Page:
December in Japan 師走 しわす

Updated: Dec 20, 2021

日本語 会話 (Intermediate level)

In the old lunar calendar, December was called Shiwasu (please refer to “Japanese and Moon” article). It is a busy month for many Japanese, not because it is a holiday season, but to complete the year on good terms. And they take some of the rituals seriously. Many department and on-line stores prepare a special sales section for year-end gifts called Oseibo. The gifts are not for Christmas (only 1% of the population is Christian) but are sent to mentors and individuals more senior in the workplace to express gratitude for their guidance throughout the year. People spend a good amount of money for high-quality seaweed, ham, wine, and other non-perishable goods. Why do the gifts tend to be preservable? Because the longer they last, the more the gift giver’s loyalty will be remembered. Personally, I think the tradition is a nuisance and getting old fashioned. The gifts are better to be delivered in person if circumstances allow. Most people have more than one mentor and superior to be thankful for, so you can imagine how busy it gets in December purchasing gifts, making diplomatic visits to present Oseibo, exchanging pleasantry over light snacks or even dinner, and repeat that with several other people.

With close friends and among colleagues, Oseibo would not be exchanged. Instead, they have a year-end party called Bonenkai that means “the event to put the year behind you”. Izakaya (Japanese bar and grills) are packed by Bonen-kai attendees, and occasionally, you will see drunkards on the streets that include well-dressed business women.

Many Japanese spend their time cleaning their house and office. This event is called Oosouji literally means a major cleaning. The significance of this event is to dust every nook and cranny in preparation for the new beginning (New Year). In western culture, there is a sense of continuation of time from December into the next year. In contrast, there is a strong sense of punctuating the year end with events like Oseibo, Bounenkai, and Oosouji that give the Japanese a fresh start to the New Year.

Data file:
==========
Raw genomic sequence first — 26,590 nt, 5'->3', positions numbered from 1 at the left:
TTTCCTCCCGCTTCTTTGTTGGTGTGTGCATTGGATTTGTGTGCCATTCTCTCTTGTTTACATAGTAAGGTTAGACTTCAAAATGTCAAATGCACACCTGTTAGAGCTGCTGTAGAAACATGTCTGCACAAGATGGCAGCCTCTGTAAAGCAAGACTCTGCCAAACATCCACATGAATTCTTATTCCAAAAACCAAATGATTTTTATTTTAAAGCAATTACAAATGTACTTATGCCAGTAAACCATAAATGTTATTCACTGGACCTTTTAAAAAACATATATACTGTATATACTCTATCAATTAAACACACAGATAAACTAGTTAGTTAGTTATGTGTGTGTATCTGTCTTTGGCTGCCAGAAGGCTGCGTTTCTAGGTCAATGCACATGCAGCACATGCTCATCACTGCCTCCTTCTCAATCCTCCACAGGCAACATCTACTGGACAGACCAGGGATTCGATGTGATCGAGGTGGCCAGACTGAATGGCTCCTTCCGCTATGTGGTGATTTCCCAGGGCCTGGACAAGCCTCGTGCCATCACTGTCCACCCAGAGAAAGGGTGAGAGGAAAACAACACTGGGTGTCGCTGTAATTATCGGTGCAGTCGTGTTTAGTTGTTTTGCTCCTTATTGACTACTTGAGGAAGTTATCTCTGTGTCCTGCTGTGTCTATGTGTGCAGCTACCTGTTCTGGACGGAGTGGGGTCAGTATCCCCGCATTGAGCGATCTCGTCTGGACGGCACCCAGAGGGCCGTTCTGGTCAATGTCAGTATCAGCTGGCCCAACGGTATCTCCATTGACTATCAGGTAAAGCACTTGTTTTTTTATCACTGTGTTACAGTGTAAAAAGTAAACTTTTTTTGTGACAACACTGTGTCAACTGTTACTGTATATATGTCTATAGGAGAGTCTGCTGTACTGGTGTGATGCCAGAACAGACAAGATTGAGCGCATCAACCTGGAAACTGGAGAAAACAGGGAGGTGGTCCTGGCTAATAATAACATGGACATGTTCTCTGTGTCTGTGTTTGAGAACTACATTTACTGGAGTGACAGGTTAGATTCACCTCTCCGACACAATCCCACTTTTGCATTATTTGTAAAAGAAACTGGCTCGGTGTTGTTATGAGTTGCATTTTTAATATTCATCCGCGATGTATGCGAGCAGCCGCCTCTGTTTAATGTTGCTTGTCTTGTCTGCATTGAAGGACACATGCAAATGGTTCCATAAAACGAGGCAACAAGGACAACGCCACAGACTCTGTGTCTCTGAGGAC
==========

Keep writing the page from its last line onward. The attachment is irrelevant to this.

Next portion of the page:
Happy holiday wishes and a wonderful New Year to you. Thank you for reading my blog!

Japan, Japanese, Oseibo, Shiwasu, gift
December in Japan, Presenting Oseibo gift

日本語 会話

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A: いらっしゃいませ。ご来店(らいてん)ありがとうございます。

B: すみません、お歳暮(せいぼ)のコーナーはどこですか?

A: 申し訳(もうしわけ)ございません。今月(こんげつ)の20日(はつか)からになっております。 

B: そうなんですか。それは残念(ざんねん)だなあ。せっかく来(き)たのに

A: オンラインでのオーダーでしたら承(うけたまわ)っておりますが。

B: そうですね。ちょっと見(み)てみたんですが、やっぱり品物(しなもの)を直接(ちょくせつ)見(み)たくて来(く)ることにしたんです。

A: そうですか。それは大変(たいへん)申し訳(もうしわけ)ございませんでした。20日から12階(かい)の催事場(さいじじょう)でご注文(ごちゅうもん)を承っておりますので、是非(ぜひ)また足(あし)をお運(はこ)びください。

B: 仕方(しかた)がないですね。そうすることにします。

A: ありがとうございます。それでは又(また)のご来店(らいてん)をお待(ま)ち申し上(もうしあ)げております


お歳暮(おせいぼ)/Oseibo n. a year end gift

忘年会(ぼうねんかい)/Bounenkai n. a year end party

大掃除(おおそうじ)/Oosouji n. a year end cleaning

ご来店(らいてん) n. "a visit" in respect tone

申し訳(もうしわけ)ございません "our apologies" in respect tone

になっております 〜になっている, has been decided on 〜. Here, it has been decided on "opening from the 20th".

残念(ざんねん)だ ナadj. 残念な+plain form of です disappointing

せっかく adv. making an effort to do something. Here, I made an effort to come.

のに p. although. Here, although I made an effort to come, (it was closed).

承(うけたまわ)って v. te-form of 承る to receive (order, request, inquiry) in respect tone.

ことにしたんです present plain verb+ことにする: to decide on ~, Here, I decided to come. compare with another expression ことになる

催事場(さいじじょう) n. an event hall

足(あし)をお運(はこ)び an expression. 足を運ぶ to visit

仕方(しかた)がない an expression. can't do anything about it.

申し上(もうしあ)げております an expression in humble tone: We look forward to seeing you. 申し上げる alone means "to speak" in humble tone.